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Mercury Astronomy - Planet Venus Earth

Venus, from Magellan Mass: 4.869 X 1024 kg (0.815 Earths)
Radius (equatorial): 6 052 km
Mean density: 5.25 g cm-3
Distance from Sun: 108 200 000 km
Rotational period: 243.02 days
Orbital period: 224.7 days
Escape velocity: 10.36 km s-1
Apparent magnitude: -4.4
Surface temperature: 482°C
Atmospheric composition: Carbon dioxide (96%), nitrogen (3%), sulfur dioxide, argon, helium etc. (1%)
Number of satellites: none


Historically, Venus is well known as the morning star, or evening star. Named after the Roman goddess of love and beauty its surface is veiled by thick clouds. Beside the Sun and Moon, Venus is the brightest celestial object, shine with steady bright white light. Its physical dimensions are rather similar to that of Earth and is referred to as the Earth's sister planet. Venus rotates very slowly on its axis once every 243 Earth days, longer than the duration it orbits the Sun, every 225 days. It also rotates retrograde, or spin in the opposite direction of its orbit round the Sun. In other words, if one stands on the Venusian surface the Sun would seem to rise in the west and set in the east.

The relationship with the Earth as a twin sister ends when comparing surface features between the two planets. In many respect the Earth would be how Venus looks now if the former volcano activities are increased by hundreds of thousands of times. Geologically speaking, Venus' surface is relatively young that seems to have completely reconstructed 300 to 500 million years ago. Volcano activities, deformation of the crust have shaped the surface. At least 85% of the Venusian surface is covered with volcanic rock with huge lava flows flooded the plains. The flows have also produced channels that extend for hundreds of kilometers. There are at least 1000 volcanoes larger then 20 km and probably over a million more that are over 1 km in diameter. However, there is no direct evidence that these volvanos are still active.

Not surprisingly, its atmosphere is thick with carbon dioxide, probably as a result of its past volcano activities and contains droplets of sulfuric acid. The atmosphere essentially creates a run-away greenhouse effect that allows the Sun's heat in but does not allow it to escape. This results in a temperature that is hotter than Mercury. In addition, the surface pressure is 90 times that of Earth which is why probes that landed on Venus only survived several hours before being crushed by the tremendous pressure. The dense atmosphere also acts as a protective cover against small meteorite impacts as no craters greater than 2 km can be found on the surface.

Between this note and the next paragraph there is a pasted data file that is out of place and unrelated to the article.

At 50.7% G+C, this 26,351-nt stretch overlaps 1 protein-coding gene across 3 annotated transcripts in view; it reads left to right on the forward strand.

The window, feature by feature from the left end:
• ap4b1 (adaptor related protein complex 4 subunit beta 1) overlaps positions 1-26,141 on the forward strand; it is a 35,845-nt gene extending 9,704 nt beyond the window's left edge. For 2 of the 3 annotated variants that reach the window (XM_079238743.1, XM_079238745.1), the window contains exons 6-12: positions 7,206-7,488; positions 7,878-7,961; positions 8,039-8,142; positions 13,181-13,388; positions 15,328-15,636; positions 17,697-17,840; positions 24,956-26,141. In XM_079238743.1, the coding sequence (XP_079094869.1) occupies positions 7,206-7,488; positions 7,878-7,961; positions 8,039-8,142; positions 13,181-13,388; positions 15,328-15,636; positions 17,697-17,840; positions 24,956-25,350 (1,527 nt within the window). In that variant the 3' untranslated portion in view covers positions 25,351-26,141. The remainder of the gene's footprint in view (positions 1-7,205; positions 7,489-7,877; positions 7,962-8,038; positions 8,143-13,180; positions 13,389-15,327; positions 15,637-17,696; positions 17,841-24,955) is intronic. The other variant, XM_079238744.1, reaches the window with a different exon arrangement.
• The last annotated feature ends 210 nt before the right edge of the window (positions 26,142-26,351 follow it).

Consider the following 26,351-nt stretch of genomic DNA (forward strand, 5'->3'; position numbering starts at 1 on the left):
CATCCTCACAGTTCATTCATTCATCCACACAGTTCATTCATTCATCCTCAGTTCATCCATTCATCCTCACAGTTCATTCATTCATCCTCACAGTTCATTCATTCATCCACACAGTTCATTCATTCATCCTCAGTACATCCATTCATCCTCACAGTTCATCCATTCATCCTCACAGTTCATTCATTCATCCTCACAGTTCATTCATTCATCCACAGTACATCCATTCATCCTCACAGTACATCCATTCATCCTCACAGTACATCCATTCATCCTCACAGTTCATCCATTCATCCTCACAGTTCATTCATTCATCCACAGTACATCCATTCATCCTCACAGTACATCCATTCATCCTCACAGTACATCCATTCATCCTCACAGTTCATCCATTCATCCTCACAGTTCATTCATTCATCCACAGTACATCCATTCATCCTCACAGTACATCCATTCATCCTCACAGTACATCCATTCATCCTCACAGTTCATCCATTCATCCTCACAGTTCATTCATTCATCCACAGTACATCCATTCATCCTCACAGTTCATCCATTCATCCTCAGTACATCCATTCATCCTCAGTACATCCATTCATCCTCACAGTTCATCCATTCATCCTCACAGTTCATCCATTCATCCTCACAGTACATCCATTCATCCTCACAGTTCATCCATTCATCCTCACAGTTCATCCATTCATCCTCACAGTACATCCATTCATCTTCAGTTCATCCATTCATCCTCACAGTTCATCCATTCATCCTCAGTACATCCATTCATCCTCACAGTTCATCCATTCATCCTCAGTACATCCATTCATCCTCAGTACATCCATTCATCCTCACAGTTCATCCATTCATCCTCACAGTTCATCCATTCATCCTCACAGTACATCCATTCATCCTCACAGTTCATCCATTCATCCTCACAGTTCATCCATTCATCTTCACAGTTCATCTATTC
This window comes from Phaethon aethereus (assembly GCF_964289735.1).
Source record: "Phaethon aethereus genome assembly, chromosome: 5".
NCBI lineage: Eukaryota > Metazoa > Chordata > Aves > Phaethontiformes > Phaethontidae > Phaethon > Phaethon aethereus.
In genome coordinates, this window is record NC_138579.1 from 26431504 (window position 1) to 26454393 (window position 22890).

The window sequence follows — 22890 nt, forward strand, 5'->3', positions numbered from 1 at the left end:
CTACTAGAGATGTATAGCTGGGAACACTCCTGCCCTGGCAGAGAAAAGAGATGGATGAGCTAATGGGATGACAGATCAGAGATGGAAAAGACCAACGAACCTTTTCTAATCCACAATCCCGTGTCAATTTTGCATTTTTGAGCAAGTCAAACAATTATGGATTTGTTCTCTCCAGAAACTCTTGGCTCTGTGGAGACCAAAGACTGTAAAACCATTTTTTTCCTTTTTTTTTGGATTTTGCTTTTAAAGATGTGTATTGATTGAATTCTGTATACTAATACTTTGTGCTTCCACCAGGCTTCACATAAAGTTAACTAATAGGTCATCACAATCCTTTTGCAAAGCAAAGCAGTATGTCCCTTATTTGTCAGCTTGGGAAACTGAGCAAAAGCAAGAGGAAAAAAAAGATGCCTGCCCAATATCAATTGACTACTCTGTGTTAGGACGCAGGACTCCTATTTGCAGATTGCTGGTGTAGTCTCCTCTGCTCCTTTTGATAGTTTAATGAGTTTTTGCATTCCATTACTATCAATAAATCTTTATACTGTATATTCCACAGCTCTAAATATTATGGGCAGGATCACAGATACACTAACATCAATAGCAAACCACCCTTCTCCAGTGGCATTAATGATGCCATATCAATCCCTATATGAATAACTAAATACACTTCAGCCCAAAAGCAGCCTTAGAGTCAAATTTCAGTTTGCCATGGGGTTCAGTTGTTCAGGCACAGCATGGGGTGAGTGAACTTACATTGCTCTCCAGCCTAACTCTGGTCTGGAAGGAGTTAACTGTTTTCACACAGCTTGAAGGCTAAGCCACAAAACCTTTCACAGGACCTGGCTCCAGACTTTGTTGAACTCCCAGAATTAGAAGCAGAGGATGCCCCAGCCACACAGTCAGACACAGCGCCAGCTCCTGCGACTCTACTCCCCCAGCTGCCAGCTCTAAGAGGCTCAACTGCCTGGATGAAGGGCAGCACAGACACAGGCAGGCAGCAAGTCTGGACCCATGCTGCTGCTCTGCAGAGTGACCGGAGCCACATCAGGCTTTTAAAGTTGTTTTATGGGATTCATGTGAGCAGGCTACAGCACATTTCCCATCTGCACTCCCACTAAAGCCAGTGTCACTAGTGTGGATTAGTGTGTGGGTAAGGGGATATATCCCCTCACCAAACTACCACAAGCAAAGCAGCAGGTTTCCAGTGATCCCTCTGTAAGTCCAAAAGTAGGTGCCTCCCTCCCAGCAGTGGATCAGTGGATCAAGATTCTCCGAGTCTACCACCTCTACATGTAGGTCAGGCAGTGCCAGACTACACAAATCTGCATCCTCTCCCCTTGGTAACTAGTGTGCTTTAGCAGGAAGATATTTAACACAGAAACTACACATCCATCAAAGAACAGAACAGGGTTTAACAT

Recent results from the Magellan spacecraft suggest that Venus’ crust is stronger and thicker than had previously been thought. Venus has no satellites and no intrinsic magnetic field, but the solar wind rushing by Venus creates a pseudo-field around the planet.


The Soviet Union's Venera Missions were the first to touch down on the surface of Venus. However, these probes only survived at most up to two hours (Venera 13). Visual photos taken by telescopes and other flybys only show thick atmospheric cloud which masks the Vanusian surface features. However, the Magellan mission (1990-1994) used radar mapper to reveal for the first time surface features in 3D perspective.

volcano Sapas MonsVolcano Sapas Mons, located in the broad equatorial rise known as Alta Regio. The volcano is about 400 km across and 1.5 km high. Many of the flows appear to have erupted along the flanks of the volcano, rather than from the summit - common on large volcanoes on the Earth.

Credit: Magellan, JPL/NASA.

Eistla RegioComputer generated 3D perspective of a portion of western Eistle Regio. Gula Mons, the volcano on the right horizon reaches 3 km high while Sif Mons, the volcano on the left horizon has a height of 2 km. The imaging and altimetry data collected by Magellan are combined to produce this image.

Credit: Magellan, E. De Jong, J. Hall and M. McAuley-JPL/NASA.

north pole view of VenusGlobal view of northern hemisphere. The north pole is at the center of the image. Ths image is produced mostly from Magellan's measurements which has mapped 98% of the surface. Remaining gaps are filled from other measurements (Arecibo radio telescope, Venera missions etc.).

Credit: Magellan, JPL/NASA

Venus in UVUltra-violet (UV) image of Venus taken by HST on Jan. 1995. The UV wavelengths trace out a horizontal Y-shape cloud pattern near the equator. The dark regions show the location of enhanced sulfur dioxide near the cloud tops. Because Venus is closer to the Sun than Earth, the planet appears to go through phases, like the Moon. When Venus swings close to Earth the planet's disk appears to grow in size, but changes from a full disk to a crescent.

Credit: HST, L. Esposito (University of Colorado, Boulder), and NASA


Magellan mission - Venus exploration during 1990-1994. Using radar to map out 98% of the Venusian surface.

Pioneer Venus project - Venus exploration missions consist of a Venus orbiter (ended in May 1992) and several small probes.

Everything about Venus - Venus data, other flybys, missions to Venus, images etc.

Venusian craters - More detailed description on impact craters on Venus.

Venusian volcanic features - More detailed description on various volcanic features (lavas, plains, volcanos etc.) on Venus.

Venus, Earth comparison - Fact sheet comparison between Venus and Earth.

Mercury Planet Earth


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